On the portrayal of scientists in the film:
KJ: This was the first one with no paleontologists in it?
KJ: In the first [movie], there's the famous line, "I need the opinion of a paleobotanist." Which is the first and only time the word "paleobotany" has ever been uttered in a movie. As a paleobotanist I was —
MC: It was a high watermark.
KJ: This one, there was, like, the tough guy who was the dinosaur trainer.
MC: But he was like an ex-Navy dude.
KJ: So that might be the big thing, is that they've matured past needing us.
What about the Jurassic plants?
KJ : My big pet peeve is, of course, everybody short-shrifts the vegetation in the landscape. Everybody puts dinosaurs in modern landscapes. It's even worse if you call it "Jurassic World." All the implications are that you're going to build this entire world. But really it's not; it's Hawaii with dinosaurs. Dinosaurs didn't really live in the rain forest, because there weren't really rain forests to live in when dinosaurs were around.
MC: And actually, if you had an island like that, if you assume that the dinosaurs could have adjusted to eating these things they've never eaten before, etc., it would have taken no time at all for those dinosaurs to totally have remade that landscape, like elephants today. Elephants hate trees; they just start pulling them down. Elephants are engineering the landscape, and the big dinosaurs certainly would have done that. It wouldn't have been a dense rain forest for very long. They would have trashed the place.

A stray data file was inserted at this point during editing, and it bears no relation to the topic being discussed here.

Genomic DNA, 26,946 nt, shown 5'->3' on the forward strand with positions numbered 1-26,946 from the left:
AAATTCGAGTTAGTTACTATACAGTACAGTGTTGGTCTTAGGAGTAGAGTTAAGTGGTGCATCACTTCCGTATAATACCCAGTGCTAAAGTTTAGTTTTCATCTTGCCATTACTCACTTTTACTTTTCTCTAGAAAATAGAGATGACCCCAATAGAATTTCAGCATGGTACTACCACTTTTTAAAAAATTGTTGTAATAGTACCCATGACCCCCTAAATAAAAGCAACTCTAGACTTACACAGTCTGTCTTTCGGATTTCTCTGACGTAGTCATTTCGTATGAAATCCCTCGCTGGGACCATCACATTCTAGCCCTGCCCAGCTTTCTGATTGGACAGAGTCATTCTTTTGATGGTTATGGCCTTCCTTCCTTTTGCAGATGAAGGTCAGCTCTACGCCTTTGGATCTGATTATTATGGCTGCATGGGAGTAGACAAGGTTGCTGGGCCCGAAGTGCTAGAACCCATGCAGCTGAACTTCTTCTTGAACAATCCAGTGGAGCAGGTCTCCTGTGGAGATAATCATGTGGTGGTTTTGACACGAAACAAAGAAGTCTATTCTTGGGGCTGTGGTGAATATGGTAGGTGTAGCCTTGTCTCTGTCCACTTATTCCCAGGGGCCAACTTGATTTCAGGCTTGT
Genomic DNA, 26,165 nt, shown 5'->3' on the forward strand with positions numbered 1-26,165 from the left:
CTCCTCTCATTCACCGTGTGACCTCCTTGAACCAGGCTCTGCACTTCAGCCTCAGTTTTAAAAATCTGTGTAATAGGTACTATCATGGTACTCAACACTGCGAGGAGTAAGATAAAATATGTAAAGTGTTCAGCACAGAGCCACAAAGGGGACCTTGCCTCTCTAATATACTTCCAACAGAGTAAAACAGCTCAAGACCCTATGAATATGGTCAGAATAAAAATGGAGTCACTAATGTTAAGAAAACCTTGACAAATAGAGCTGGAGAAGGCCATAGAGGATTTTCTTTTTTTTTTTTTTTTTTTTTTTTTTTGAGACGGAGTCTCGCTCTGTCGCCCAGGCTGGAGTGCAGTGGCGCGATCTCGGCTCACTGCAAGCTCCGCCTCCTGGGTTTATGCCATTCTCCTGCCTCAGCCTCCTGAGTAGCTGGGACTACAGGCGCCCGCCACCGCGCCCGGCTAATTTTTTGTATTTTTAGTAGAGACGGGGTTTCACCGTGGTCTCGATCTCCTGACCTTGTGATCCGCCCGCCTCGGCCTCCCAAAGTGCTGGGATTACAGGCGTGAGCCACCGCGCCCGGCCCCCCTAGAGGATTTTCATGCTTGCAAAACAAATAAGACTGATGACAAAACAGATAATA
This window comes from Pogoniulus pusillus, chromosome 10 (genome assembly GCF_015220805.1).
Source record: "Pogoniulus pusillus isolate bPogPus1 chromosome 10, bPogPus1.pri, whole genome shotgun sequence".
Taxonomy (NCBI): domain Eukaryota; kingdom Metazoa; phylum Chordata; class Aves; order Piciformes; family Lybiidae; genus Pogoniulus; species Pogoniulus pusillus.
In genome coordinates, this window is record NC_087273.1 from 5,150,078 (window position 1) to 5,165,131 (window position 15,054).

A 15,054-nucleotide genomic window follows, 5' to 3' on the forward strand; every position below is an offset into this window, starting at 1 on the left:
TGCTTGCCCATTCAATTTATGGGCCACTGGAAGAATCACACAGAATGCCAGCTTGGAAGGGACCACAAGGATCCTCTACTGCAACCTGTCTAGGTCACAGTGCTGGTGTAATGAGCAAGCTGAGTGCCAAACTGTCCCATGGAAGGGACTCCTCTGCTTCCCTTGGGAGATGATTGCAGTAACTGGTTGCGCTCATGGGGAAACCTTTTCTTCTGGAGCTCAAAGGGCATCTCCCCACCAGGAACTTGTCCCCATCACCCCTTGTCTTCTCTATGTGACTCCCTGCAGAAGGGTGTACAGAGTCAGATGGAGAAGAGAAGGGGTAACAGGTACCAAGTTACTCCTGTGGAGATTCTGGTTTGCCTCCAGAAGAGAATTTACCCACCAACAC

What did you think about Chris Pratt's trained velociraptors?
MC: Deeply unlikely, for a whole bunch of reasons. A lot of dinosaurs live in groups, it seems like. I'm sure there are ways of communicating; crocodiles do that today. But the raptors are engaging in wolf-like behavior. Even in mammals, that stuff shows up late. It's a pretty new thing.
We want our predators to be as dramatic as possible, right? That whole notion actually came out of science, that they were pack hunters. That's not a movie invention. And it's based on the fact that [in] the very first examples of these raptors that were found, there were several of them that were found together, and a plant eater that was much bigger. The idea was that it was a pack scenario. But that has not really held up in later years for a variety of reasons. But it's been a very catchy thing. The more likely thing is that they were running around eating lizards.
Correction: An earlier version of this post quoted the paleontologists as discussing "mesasaur," a small species of reptile, instead of "mosasaur," the large sea creature featured in the film.